The council is under zero oblication to provide this transfer of funds from future users to their corporate overlord, but I am sure they will do it anyway…

    1. hpierce

      Methinks ConAgra has transferred all of their interests to New Homes… might be wrong on that… substitute “New Homes” for “ConAgra”, and 100% agree.

  3. Davis Progressive

    the cfd looked like a bad idea, now it looks absolutely criminal.  to recap – the builders stand to make a killing without the cfd, there was a city analysis that showed a healthy return on investment and that return was underestimated by the company the city hired to do the analysis.  now the cfd throws in another $12 to $13 million for the developer with little chance that the homebuyer will save on the front end.

    1. hpierce

      “…  with little chance that the homebuyer will save on the front end.”  And, to be possibly politically incorrect, for 30 years, they’ll “be taking it” somewhere other than the ‘front end’…

  4. dlemongello

    This is getting uglier by the minute.  Actually David, Davis home prices are well over $300 a square foot.  Last average I saw was $324 and a friend of mine just got $387 in a bidding war.  They do not even close-to-need this CFD, it’s disgusting and if the Council approvers it…

    1. David Greenwald Post author

      I intentionally chose a lower number because I didn’t want to be accused of hyperbole but still illustrate the point of how much just a small change in the square foot costs impact revenue.

    2. hpierce

      Please share those thoughts with the CC.  Not sure I can, directly, for the same reasons that I post anonymously.  Have felt like I was the proverbial “voice crying out in the wilderness”…

  5. DanH

    Exactly as I thought. The issue is some CC members want to institute local government control of Davis new housing prices by denying a CFD for construction of public infrastructure. Hope these guys don’t want to limit the profit I’ll make when I sell my mortgage-free house. I’ll be watching the CC meeting tonight.

    1. Robb Davis

      DanH – I actually want to keep the City out of a transaction between a home seller and a home buyer.  Period.  TNHC has committed to install every piece of infrastructure and amenity the City required of it.  It did so when it signed the development agreement (DA).  The DA came with no commitment to a CFD.  By signing that agreement, the developer agreed to provide everything needed, in a known time frame, WITHOUT recourse to a CFD.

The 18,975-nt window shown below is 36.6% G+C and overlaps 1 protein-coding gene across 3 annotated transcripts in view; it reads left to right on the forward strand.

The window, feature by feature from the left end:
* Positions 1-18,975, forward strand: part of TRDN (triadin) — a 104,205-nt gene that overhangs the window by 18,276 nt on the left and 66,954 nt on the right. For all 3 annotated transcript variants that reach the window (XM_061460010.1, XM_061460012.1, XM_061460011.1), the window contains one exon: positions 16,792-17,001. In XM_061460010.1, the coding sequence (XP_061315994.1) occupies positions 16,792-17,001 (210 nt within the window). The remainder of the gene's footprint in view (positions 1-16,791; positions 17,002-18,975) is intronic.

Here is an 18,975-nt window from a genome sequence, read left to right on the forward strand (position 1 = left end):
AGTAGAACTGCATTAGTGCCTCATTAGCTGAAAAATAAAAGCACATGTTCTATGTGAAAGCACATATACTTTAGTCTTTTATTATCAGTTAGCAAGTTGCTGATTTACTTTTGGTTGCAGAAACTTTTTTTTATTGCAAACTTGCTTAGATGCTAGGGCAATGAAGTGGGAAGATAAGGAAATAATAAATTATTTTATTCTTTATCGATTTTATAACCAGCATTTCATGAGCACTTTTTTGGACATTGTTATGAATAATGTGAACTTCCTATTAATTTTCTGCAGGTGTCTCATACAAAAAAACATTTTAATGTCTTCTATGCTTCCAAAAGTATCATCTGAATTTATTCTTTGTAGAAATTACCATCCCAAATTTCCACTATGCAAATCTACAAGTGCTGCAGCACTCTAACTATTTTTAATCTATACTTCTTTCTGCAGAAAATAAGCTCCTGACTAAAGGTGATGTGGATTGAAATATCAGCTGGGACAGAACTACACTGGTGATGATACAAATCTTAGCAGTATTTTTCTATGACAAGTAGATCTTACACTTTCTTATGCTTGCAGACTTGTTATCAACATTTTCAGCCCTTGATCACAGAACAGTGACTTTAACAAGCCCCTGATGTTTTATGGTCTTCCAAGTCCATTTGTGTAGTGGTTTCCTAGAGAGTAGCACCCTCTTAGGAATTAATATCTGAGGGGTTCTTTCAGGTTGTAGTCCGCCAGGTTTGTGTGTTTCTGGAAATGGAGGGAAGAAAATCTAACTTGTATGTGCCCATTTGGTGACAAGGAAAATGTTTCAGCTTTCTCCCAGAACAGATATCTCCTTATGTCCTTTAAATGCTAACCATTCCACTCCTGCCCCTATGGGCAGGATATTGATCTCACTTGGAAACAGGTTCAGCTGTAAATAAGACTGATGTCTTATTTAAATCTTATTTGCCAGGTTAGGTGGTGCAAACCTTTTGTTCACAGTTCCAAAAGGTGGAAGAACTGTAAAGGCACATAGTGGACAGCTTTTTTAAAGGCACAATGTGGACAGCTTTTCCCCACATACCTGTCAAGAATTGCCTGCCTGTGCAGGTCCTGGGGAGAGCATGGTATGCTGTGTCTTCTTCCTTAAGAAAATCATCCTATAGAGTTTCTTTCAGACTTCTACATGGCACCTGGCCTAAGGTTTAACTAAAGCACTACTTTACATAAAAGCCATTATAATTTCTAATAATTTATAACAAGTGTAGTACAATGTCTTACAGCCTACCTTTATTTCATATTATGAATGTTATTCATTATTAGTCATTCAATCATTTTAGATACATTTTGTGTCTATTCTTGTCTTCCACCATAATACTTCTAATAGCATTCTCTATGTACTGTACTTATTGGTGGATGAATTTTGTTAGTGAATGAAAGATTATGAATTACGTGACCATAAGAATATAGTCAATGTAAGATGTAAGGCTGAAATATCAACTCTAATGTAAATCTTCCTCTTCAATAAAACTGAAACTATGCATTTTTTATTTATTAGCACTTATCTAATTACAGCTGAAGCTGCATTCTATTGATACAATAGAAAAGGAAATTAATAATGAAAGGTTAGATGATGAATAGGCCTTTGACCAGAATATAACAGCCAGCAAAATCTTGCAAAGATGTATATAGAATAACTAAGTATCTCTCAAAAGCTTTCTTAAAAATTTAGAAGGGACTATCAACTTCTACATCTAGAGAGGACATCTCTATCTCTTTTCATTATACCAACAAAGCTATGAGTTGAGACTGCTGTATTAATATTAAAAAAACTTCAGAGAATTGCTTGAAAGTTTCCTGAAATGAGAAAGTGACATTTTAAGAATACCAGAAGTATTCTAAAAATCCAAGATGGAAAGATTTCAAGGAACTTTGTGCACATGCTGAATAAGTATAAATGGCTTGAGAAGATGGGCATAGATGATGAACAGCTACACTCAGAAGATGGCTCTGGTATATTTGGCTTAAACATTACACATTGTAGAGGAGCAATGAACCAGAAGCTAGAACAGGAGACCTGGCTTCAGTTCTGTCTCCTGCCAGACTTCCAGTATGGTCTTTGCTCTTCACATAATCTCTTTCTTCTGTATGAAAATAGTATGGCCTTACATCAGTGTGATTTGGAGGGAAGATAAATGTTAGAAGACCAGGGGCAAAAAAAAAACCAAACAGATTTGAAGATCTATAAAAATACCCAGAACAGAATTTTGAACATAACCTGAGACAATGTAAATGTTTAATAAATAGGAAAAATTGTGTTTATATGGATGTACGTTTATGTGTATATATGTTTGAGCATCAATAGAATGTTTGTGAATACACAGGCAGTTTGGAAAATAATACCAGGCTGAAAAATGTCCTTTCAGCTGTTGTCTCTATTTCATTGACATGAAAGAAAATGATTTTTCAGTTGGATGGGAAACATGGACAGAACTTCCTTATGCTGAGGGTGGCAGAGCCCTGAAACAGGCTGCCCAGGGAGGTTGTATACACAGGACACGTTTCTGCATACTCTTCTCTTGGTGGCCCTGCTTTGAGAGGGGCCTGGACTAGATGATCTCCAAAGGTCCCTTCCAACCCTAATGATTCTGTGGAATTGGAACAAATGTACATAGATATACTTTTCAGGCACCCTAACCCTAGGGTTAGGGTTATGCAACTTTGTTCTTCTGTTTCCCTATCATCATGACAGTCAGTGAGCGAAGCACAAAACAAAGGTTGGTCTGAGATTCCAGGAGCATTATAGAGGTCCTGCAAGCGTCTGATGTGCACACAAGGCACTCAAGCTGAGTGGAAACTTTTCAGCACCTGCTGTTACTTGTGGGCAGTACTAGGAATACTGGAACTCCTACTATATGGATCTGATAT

Why, now, should the City interpose itself in a private transaction?  If you want the City to stay out of your transaction then you should be heartened by a decision which keeps it out of a private transaction between a developer (seller) and a purchaser.  I have NO interest in influencing the transaction price.

      In creating the DA, the city assured that the future homeowners would have every piece of infrastructure necessary.  No CFD was required to achieve that.

      1. DanH

        I will look at details of the CFD as they develop. The CFD may benefit prospective buyers and prevent a lot of inconvenience to all Davis residents by assuring that public infrastructure is completed in a timely manner. I have no details regarding all of the public infrastructure that may be involved (including bike path connections) because the City and Cannery have either not decided in this matter or have chosen not to disclose an agreement at this time.

        1. Davis Progressive

          i had previously believed that frerichs was most likely to switch his vote.  rochelle is going to support everything from the developers, wolk wants developer money to fund his assembly run, that left lucas.  the problem is that lucas has carried the water on this issue.  a lot of people think he wrote the enterprise editorial on sunday or at least played a large role in it.  that leaves a bad deal with no clear swing vote.

        2. hpierce

          Gee, DP, Lucas as the swing vote? He can’t change from his stand because “he carried the water”?  News to me.  Wish I had thought of those concepts.
          But, then again, I can be “kinda dumb”.

    2. hpierce

      Not understanding your post… the CFD will pass, probably on a 3-2 vote… I hope neither Davis nor Lee will “cave”.  It’s “a lock”.  Lucas will “struggle”, at least in his rhetoric tonight, but he probably feels that if he “flips”, he’ll lose any credibility he has.  Rochelle and Dan are “locked in”.  You’ll get your CFD for the Cannery.  Can’t figure out why you’d WANT it.  At this point, I just expect those that vote for it take full responsibility for their action.  It’s a “done deal”, no matter how bad.

      1. DanH

        I suspect that you are correct regarding the CC vote this evening. The City of Davis will keep the ball rolling on a nice new infill development and show prospective developers that business can be done in Davis, boding well for the upcoming innovation parks. Some CC members will oppose but they raked in a lot of ink in the process. Win-win.

    3. Michelle Millet